Tomorrow in Brasilia 

by Laurie Kazan-Allen



(Postscripted August 25, 2012)

In just one day's time, asbestos hearings in Brazil's Supreme Court will begin. To say that these proceedings are important would be a significant understatement; at stake are the lives of millions of citizens not only in Brazil but also in countries to which Brazilian shipments of asbestos are sent. If the highest Court in the world's 3rd largest asbestos-producing country decides that the Constitution upholds a State's right to ban asbestos to protect public health, there can be little doubt that the political and financial support for the asbestos industry will evaporate. Once that is gone, so too will be Brazil's asbestos industry.

Although one should never tempt fate by making predictions, there is evidence that Brazilian civil society is increasingly in favour of banning asbestos. Events which have occurred over the last fortnight give some cause for optimism. This week an important, nay ground-breaking, document was published by the Brazilian Health Ministry entitled: "Mortality Bulletin on Asbestos-Related Diseases in Brazil, 2000-2011."1 An online translation of text from this six-page document is informative. Highlighting the increase in Brazilian mortality from asbestos diseases since 2000, the document states categorically that:

“Exposure to this mineral fibre [asbestos] can occur occupationally or environmentally. Therefore, this exposure can affect a significant number of people, causing serious diseases that can compromise functional capacity and well-being, and can lead to death. For these reasons, the WHO and the main national and international institutions of health recommend that this carcinogenic substance is replaced to prevent hazardous exposure and the health repercussions of such exposure.”

Furthermore, this bulletin recognizes the fact that the harm caused by asbestos is “fully avoidable;” in other words, ban asbestos and you eliminate asbestos disease.

Other important developments in recent weeks include:

  • a court decision to withdraw a judicial exemption given to Confibra, a company manufacturing asbestos-cement products in São Paulo; as asbestos use is banned in this State, asbestos operations could only continue with a judicial exemption. As this has now been withdrawn, further asbestos production must cease.2
  • an article on August 18th in the most popular newspaper in São Paulo, Folha de S. Paulo, headlined “Should Brazil Ban Asbestos? Yes.”3
  • a feature in the August 20th issue of época, one of Brazil's most widely read magazines, by award-winning journalist Eliane Brum which documents the lengths to which industry stakeholders have gone, including the use of illegal and immoral means, to continue profiting from the commercial exploitation of chrysotile asbestos.4
  • a court order earlier this month (August 2012) upholding a complaint by Senior Labor Inspector Fernanda Giannasi, the leader of the Latin American campaign to ban asbestos; the court ruled that the Brazilian Chrysotile Institute, the asbestos mine workers' trade union and freelance journalist Luiz Carlos Bordoni must remove from their websites and blogs offensive remarks made about Ms. Giannasi.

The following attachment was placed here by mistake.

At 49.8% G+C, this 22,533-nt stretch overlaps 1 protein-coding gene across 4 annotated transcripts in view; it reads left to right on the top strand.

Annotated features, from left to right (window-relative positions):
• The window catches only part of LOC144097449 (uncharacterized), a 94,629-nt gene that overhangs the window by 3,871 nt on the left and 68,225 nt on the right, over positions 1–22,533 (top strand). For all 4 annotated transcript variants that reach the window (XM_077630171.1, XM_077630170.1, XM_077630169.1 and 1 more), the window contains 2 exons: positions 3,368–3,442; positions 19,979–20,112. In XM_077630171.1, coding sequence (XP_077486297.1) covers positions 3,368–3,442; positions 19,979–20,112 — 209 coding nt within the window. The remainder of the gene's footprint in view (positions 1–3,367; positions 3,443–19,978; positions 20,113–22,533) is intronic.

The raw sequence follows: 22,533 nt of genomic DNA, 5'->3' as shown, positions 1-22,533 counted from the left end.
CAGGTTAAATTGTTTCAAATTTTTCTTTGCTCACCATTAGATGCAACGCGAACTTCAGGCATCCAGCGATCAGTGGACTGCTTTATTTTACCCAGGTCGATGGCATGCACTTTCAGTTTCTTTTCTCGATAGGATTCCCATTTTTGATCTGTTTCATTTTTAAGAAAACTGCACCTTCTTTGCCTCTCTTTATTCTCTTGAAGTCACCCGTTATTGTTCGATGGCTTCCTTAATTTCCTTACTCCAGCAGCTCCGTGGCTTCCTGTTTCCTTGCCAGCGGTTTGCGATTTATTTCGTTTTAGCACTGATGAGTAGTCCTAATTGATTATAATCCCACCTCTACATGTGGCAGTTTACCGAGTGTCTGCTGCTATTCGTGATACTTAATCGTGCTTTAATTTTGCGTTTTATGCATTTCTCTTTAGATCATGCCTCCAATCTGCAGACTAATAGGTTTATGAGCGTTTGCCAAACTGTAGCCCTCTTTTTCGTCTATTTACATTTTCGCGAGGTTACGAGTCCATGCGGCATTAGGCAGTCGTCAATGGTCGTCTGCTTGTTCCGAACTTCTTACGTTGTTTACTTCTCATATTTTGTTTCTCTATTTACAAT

• a huge judicial victory for the family of mesothelioma victim Aldo Vincentin, a founding member of the Brazilian Asbestos Victims' Group (ABREA) who died in 2008 from occupational exposure to Eternit asbestos. A fortnight ago, Eternit was found guilty and ordered to pay compensation of U.S. $150,000, 6 times more than Eternit had offered to settle the case. The Vincentin family's lawyers are appealing for additional compensation for moral damages.

Brazil's asbestos stakeholders have spared no expense to bring “their experts” to Brasilia for the hearings on August 24 and August 31. Fortunately, civil society is now well-acquainted with the lies told by the “merchants of death.” The industry's reassurances that “asbestos can be used safely under controlled conditions,” rings ever more hollow in the face of government statistics showing the increased mortality of Brazilian citizens due to asbestos-related diseases. The Supreme Court is the highest court in the land; there is every reason to hope that this esteemed body will uphold the right of every Brazilian citizen to live a life free from asbestos harm. Let's see….

August 23, 2012

Postscript (August 25, 2012)

News received from Brasilia on August 24 suggests that the expert witnesses who testified on August 24 in support of the Sao Paulo State asbestos ban did an excellent job. Attendance at the court was massive with national media coverage of the day's events. Questions asked by the judges indicated their disbelief of the propaganda mouthed by pro-industry witnesses with one judge calling an industry expert a "terrorist" when he alleged that banning asbestos would cause massive unemployment. There are great expectations regarding the 2nd hearing on August 31 when international experts will be heard.


1Boletim Epidemiológico Morbi-Mortalidade de Agravos à saúde relacionados ao amianto no Brasil, 2000 a 2011.






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